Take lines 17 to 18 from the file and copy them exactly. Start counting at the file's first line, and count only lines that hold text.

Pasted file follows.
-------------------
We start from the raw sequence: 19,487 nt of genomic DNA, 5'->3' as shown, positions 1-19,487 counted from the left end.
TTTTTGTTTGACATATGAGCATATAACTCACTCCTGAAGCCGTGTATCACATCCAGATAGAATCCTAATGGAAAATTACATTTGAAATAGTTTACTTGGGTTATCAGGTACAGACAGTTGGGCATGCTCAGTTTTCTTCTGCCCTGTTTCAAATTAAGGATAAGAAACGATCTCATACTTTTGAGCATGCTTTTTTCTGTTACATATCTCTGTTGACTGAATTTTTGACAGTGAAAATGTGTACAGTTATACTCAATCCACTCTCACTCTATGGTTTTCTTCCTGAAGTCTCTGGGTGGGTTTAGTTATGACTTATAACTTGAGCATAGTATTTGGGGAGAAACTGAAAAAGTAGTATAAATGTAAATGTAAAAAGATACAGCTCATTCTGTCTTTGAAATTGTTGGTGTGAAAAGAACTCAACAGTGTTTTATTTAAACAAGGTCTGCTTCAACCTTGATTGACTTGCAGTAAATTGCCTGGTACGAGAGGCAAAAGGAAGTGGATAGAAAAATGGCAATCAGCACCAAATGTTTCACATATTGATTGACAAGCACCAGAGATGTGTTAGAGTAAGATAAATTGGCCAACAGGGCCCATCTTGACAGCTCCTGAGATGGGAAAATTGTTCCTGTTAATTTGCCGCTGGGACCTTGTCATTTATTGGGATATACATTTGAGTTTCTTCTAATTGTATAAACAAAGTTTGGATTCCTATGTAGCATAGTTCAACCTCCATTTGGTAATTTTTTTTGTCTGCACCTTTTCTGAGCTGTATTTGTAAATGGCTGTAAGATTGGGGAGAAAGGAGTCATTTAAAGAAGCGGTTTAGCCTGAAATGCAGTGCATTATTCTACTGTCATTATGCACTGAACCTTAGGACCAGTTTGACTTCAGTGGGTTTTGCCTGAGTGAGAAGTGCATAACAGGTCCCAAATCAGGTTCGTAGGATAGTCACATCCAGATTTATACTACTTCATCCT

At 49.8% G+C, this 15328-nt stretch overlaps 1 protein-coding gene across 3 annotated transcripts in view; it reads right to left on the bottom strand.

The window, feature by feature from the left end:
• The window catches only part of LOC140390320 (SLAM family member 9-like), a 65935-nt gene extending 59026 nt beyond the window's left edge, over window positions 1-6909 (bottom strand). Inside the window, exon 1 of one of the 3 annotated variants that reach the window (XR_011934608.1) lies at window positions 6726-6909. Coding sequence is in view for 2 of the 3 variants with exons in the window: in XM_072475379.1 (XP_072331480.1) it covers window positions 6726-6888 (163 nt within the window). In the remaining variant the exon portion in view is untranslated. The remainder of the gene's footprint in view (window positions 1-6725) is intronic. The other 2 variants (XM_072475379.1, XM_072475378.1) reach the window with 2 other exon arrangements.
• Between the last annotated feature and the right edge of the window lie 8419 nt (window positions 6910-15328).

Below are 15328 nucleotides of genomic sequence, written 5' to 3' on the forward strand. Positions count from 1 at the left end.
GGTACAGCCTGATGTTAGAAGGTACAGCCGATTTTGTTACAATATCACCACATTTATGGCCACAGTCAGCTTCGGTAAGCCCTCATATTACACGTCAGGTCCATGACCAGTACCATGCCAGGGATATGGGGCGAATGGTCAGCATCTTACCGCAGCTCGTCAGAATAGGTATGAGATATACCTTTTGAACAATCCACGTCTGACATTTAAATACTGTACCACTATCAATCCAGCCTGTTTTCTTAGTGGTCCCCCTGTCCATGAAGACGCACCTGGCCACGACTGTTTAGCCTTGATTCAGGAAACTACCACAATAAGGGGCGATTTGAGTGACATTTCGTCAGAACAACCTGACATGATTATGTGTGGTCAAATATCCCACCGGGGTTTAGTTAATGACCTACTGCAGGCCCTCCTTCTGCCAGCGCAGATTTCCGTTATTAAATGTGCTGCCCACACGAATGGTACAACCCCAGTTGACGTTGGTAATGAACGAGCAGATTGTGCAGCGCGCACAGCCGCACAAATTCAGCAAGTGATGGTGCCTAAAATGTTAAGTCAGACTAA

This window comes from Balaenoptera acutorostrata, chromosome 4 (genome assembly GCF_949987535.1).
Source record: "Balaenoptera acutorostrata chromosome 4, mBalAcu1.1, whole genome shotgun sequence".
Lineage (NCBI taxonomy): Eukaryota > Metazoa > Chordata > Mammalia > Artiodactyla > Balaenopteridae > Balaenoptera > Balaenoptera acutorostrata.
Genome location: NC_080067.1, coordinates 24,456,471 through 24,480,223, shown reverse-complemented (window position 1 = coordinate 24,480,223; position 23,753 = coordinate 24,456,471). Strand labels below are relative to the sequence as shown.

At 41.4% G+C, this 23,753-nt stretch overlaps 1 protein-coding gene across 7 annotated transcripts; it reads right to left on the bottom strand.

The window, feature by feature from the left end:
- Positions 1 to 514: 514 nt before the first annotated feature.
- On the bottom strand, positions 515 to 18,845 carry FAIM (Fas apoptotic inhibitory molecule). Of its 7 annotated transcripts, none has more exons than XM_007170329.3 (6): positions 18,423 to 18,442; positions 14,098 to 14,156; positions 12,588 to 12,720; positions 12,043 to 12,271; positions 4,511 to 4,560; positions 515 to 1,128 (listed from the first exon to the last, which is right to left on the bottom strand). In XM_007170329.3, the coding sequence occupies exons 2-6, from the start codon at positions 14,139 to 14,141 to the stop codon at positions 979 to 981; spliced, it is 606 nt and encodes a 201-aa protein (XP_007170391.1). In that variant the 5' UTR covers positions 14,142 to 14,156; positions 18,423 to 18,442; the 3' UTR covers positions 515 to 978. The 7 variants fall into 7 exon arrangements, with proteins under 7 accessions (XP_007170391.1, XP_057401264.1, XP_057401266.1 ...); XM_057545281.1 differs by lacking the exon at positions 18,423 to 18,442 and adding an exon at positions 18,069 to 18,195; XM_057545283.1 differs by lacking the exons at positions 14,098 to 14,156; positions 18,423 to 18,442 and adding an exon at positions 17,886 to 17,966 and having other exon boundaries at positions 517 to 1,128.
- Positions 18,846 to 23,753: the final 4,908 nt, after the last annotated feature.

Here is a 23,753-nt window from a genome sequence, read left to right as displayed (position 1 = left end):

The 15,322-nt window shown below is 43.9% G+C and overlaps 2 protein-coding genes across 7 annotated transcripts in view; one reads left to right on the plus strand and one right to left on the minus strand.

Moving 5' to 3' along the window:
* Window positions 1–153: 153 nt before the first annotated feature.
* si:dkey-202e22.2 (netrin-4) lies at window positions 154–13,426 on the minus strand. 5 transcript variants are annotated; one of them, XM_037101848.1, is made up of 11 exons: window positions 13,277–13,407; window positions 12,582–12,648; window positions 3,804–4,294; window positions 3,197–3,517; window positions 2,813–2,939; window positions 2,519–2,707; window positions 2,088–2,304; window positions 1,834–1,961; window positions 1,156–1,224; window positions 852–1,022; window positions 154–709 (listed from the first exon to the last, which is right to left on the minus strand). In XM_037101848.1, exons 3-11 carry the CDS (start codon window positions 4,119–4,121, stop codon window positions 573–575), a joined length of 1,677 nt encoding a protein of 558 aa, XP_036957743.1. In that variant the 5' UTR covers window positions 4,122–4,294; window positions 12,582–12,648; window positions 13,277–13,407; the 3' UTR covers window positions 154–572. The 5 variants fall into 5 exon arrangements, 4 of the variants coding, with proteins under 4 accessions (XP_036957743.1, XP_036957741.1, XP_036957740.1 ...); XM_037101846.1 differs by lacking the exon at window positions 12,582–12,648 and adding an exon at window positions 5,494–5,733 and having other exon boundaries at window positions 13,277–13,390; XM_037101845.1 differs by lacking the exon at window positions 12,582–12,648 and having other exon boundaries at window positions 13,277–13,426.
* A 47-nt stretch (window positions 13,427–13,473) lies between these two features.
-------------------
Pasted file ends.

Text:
- Positions 18,846 to 23,753: the final 4,908 nt, after the last annotated feature.

Here is a 23,753-nt window from a genome sequence, read left to right as displayed (position 1 = left end):